Note: All prices in US Dollars
History of Wire Crafted Jewelry
Wire sculpted jewelry is an ancient craft that Biblical Scholars have dated back as far as1446 BC. It is known that Egyptian and Phoenician artists practiced that art over 5,000 years ago and pieces of jewelry have been found in the pyramids as well as ancient Pharaoh's tombs.
It is the only known metal jewelry craft that is created completely without soldering or casting. Soldering or casting is a technique that uses heat by flame or torch to melt the metal together. Creating Wire Jewelry is more of a challenge, as it is held together only by the wires. The wires are twisted, bent and cut, using only the skill of your hands and basic tools of pliers, wire cutters and ruler.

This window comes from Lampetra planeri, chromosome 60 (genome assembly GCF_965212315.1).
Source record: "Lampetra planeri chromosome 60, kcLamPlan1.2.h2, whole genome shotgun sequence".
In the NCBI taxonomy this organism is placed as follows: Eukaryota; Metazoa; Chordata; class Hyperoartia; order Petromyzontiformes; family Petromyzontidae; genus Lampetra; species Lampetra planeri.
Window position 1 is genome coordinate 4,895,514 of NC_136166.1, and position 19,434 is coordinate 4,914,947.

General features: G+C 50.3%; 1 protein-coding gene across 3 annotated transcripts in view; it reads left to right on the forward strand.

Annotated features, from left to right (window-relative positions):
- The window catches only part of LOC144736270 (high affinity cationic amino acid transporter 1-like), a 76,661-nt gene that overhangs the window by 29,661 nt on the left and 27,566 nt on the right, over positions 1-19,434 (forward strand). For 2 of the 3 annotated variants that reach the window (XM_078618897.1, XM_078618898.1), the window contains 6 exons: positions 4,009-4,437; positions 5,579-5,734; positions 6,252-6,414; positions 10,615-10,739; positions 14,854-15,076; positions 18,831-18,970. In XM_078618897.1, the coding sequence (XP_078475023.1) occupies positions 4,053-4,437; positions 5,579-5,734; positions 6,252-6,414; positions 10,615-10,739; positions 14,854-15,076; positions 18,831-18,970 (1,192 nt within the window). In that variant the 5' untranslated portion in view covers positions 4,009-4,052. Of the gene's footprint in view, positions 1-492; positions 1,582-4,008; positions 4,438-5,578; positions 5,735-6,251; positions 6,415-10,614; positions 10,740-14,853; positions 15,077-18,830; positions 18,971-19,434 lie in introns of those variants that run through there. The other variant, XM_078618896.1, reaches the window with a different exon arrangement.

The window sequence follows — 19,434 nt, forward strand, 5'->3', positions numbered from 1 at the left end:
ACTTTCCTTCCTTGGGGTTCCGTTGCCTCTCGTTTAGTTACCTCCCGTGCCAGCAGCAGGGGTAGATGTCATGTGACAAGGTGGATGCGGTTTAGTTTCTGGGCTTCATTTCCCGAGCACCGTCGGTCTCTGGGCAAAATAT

The wire used in designing jewelry may be from many different alloys such as gold, sterling silver, brass, and copper. Its strength can be soft, medium, or hard. Hard wire is used mostly in making bracelets, while soft wire is used in sculpting designs and allows the wire to be twisted more easily.Modern day wire-wrapping in England and America can probably be attributed to an enterprising artist named Mr. C.G. Oxley. Employing First World War vets as a form of occupational therapy, Mr. Oxley created a widely popular line of jewelry using mainly glass beads and plain wire designs during the 20’s and 30’s. A young man named Jim Llewellyn had taken an interest in wire working when Oxley’s was in full swing. He used to buy his wire from Oxley’s, and could remember the huge workshop with a long U-shaped bench that stretched the length of the room. Twenty to thirty men sat along this bench busy wire working. Sadly, as that generation of wire-workers grew older and died, no new ones stepped up to take over, and Oxley’s closed its doors in the mid-80’s. Wire-wrapped jewelry is mostly unheard of in England today; but Jim and Mavis Llewellyn emigrated to Canada, bringing with them Jim’s hobby – wire-wrapping. Today, we have an almost endless list of resources for wire art; modern wire artists combine gemstones, beads, antiques, family heirlooms and even mineral specimens with gold, silver, and gold fill wire. Other artists also use copper, jeweler’s brass and german silver in their designs.